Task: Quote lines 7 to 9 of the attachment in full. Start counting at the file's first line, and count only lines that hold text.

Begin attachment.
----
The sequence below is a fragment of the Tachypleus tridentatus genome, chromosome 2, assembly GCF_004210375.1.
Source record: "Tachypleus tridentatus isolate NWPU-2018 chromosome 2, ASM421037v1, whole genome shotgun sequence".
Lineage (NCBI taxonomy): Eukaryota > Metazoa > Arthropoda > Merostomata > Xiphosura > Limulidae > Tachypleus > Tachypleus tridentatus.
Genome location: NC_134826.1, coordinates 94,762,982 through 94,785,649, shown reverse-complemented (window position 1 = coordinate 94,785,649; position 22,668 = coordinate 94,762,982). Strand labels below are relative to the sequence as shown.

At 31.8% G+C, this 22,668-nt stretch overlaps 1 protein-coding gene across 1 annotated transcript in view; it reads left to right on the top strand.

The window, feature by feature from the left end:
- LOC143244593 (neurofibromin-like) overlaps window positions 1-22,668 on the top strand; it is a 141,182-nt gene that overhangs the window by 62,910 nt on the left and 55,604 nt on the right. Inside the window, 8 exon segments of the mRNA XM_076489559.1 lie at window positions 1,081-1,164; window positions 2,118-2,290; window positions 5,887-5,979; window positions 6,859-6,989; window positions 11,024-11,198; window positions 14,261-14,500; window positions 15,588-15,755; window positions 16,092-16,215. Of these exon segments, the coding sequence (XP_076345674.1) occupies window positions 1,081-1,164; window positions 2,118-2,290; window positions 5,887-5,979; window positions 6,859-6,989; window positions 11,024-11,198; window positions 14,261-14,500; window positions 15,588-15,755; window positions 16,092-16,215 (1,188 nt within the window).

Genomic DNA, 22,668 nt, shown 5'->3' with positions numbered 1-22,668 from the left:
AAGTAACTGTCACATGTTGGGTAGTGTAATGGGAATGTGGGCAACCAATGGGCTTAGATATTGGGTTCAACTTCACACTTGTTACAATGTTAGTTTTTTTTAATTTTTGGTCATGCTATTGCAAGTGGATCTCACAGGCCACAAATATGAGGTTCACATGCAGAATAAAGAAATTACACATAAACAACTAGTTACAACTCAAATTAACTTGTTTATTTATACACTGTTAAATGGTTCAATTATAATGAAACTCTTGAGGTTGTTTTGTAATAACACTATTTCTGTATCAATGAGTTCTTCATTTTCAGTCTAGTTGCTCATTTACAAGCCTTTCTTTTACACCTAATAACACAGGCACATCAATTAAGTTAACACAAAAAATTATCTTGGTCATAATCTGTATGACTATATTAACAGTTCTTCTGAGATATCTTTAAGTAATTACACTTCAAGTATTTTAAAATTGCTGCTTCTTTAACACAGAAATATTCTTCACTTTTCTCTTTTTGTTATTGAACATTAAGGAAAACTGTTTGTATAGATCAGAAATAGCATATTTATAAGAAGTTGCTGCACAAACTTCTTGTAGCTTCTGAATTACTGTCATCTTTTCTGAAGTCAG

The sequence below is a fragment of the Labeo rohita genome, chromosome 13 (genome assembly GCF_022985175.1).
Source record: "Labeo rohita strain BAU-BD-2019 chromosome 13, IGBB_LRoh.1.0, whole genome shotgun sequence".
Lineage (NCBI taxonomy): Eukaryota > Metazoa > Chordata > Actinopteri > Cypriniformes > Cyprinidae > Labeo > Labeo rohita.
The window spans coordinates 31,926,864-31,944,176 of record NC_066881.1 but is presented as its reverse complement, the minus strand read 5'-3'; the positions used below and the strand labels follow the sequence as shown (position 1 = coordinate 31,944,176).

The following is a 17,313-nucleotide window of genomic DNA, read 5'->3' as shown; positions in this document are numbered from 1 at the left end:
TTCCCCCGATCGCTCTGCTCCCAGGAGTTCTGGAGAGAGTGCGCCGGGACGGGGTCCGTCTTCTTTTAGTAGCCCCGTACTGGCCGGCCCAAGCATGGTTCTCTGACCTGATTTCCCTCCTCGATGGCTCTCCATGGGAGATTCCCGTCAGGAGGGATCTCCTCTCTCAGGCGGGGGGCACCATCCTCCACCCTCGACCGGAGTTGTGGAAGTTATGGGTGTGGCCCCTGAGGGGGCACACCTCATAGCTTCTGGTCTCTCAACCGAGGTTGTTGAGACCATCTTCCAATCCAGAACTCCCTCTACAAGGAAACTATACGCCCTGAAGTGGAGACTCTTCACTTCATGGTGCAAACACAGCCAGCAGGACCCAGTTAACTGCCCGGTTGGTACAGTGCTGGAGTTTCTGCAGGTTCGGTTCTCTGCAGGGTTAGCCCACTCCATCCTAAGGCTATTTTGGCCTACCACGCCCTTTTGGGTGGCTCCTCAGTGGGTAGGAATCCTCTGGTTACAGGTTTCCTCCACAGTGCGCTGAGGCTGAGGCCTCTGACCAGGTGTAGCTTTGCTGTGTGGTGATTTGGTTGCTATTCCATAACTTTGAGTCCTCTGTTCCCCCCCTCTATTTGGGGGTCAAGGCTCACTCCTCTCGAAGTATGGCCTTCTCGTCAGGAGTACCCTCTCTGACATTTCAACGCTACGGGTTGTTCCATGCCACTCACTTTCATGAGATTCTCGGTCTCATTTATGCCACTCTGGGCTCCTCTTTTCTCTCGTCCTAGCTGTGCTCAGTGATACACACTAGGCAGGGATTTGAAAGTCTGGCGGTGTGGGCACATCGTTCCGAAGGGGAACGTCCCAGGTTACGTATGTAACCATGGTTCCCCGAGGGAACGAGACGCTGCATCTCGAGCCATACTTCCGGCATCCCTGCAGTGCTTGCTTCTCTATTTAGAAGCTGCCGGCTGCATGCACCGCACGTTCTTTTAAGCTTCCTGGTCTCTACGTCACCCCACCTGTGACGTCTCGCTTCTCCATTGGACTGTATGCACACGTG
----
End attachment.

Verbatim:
- LOC143244593 (neurofibromin-like) overlaps window positions 1-22,668 on the top strand; it is a 141,182-nt gene that overhangs the window by 62,910 nt on the left and 55,604 nt on the right. Inside the window, 8 exon segments of the mRNA XM_076489559.1 lie at window positions 1,081-1,164; window positions 2,118-2,290; window positions 5,887-5,979; window positions 6,859-6,989; window positions 11,024-11,198; window positions 14,261-14,500; window positions 15,588-15,755; window positions 16,092-16,215. Of these exon segments, the coding sequence (XP_076345674.1) occupies window positions 1,081-1,164; window positions 2,118-2,290; window positions 5,887-5,979; window positions 6,859-6,989; window positions 11,024-11,198; window positions 14,261-14,500; window positions 15,588-15,755; window positions 16,092-16,215 (1,188 nt within the window).

Genomic DNA, 22,668 nt, shown 5'->3' with positions numbered 1-22,668 from the left:
AAGTAACTGTCACATGTTGGGTAGTGTAATGGGAATGTGGGCAACCAATGGGCTTAGATATTGGGTTCAACTTCACACTTGTTACAATGTTAGTTTTTTTTAATTTTTGGTCATGCTATTGCAAGTGGATCTCACAGGCCACAAATATGAGGTTCACATGCAGAATAAAGAAATTACACATAAACAACTAGTTACAACTCAAATTAACTTGTTTATTTATACACTGTTAAATGGTTCAATTATAATGAAACTCTTGAGGTTGTTTTGTAATAACACTATTTCTGTATCAATGAGTTCTTCATTTTCAGTCTAGTTGCTCATTTACAAGCCTTTCTTTTACACCTAATAACACAGGCACATCAATTAAGTTAACACAAAAAATTATCTTGGTCATAATCTGTATGACTATATTAACAGTTCTTCTGAGATATCTTTAAGTAATTACACTTCAAGTATTTTAAAATTGCTGCTTCTTTAACACAGAAATATTCTTCACTTTTCTCTTTTTGTTATTGAACATTAAGGAAAACTGTTTGTATAGATCAGAAATAGCATATTTATAAGAAGTTGCTGCACAAACTTCTTGTAGCTTCTGAATTACTGTCATCTTTTCTGAAGTCAG